As we begin the New Year, we examine the greatest security threat trends, and what you can do to protect yourself and your data.
UA InfoSec Resources
|The SecureCat Courier is UA's monthly cybersecurity newsletter.|
What is Ransomware?
One of the primary delivery systems for ransomware is via phishing emails. Phishing emails containing a form of ransomware grew to over 97% during 2016.
What Can Be Done?
- Install security software on all your devices. Sophos is available to all faculty and staff, and can be downloaded from softwarelicense.arizona.edu. Protect mobile devices by downloading anti-malware from your app store.
- Backup your data (twice, if possible). Backup your data to an external hard drive and/or cloud service. Double backups provide you with peace of mind and access to your data, should your device become compromised, stolen or lost.
- Don’t fall for a phish. Phishing is ubiquitous for one reason: it’s effective. Learn how to spot a phish by visiting our phishing tips webpage, and report phishing emails to UA Information Security.
Visit our Security Building Blocks page for more security tips.
Tax season is coming quickly. It's tax season; a stressful time for many of us, even if we are expecting refunds. That stress will multiply if your tax return gets hijacked by an identity thief.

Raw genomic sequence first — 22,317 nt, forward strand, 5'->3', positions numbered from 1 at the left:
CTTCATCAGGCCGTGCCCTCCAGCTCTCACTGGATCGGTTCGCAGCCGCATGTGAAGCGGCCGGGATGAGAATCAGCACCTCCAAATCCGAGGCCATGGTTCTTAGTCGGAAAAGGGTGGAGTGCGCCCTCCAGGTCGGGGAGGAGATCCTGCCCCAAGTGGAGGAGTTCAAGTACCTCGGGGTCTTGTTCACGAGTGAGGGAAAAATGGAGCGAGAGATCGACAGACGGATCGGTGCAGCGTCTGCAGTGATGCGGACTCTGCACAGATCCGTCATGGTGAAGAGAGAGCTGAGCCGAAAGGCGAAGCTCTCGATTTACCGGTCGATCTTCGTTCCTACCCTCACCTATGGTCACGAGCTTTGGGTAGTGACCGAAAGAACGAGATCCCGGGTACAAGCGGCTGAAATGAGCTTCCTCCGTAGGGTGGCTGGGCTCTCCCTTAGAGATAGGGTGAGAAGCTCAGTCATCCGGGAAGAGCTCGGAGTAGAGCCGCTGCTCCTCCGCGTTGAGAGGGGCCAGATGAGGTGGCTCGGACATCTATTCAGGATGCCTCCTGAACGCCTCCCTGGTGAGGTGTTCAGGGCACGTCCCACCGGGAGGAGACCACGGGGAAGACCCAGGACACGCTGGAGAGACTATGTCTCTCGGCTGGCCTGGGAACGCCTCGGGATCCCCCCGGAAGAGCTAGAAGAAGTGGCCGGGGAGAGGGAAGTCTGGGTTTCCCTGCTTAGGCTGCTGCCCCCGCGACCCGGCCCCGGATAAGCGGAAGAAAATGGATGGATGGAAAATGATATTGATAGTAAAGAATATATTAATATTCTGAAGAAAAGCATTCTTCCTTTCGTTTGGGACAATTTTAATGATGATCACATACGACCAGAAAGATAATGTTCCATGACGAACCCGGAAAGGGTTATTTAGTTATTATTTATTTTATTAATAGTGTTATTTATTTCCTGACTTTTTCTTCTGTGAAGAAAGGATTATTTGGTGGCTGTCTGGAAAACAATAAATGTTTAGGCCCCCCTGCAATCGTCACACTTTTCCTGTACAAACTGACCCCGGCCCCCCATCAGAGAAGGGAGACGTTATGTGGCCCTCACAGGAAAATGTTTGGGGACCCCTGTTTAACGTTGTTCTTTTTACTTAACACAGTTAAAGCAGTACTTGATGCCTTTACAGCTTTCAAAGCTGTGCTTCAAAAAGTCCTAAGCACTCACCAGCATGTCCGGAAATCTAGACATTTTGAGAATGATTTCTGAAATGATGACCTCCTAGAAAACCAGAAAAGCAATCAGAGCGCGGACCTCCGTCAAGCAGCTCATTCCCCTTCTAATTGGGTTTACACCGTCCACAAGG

The IRS improved some authentication processes in 2016 to help prevent tax fraud and identity theft. However, all of us must put safeguards to protect our identities and data.
Tax Security Tips
- File early. Tax fraud victims usually find out about a fraudulent return being filed when they go to file their return electronically, and receive a notification that their real return is a “duplicate.” By filing early, a potential thief will not be able to defraud the government in your name.
- Set up two-factor authentication EVERYWHERE. Passwords are no longer enough to protect your sensitive information. Enrolling in two-factor authentication (2fa) provides an extra layer of protection to your accounts.
- If a business asks for your Social Security Number, ask why it is needed. Only give this information out if it is absolutely necessary (e.g., credit reports, banking accounts).
- Check your credit report on a regular basis.
For more information on protecting yourself and your identity, check out our Identity Theft page.
- Lo Que Pasa: Protect Your Identity with NetID+
- The Daily Wildcat: Gone phishing for data: UA fights email scams
- UA@Work: After Successful Phishing Scam, UA Officials Offer Tips to Stay Safe
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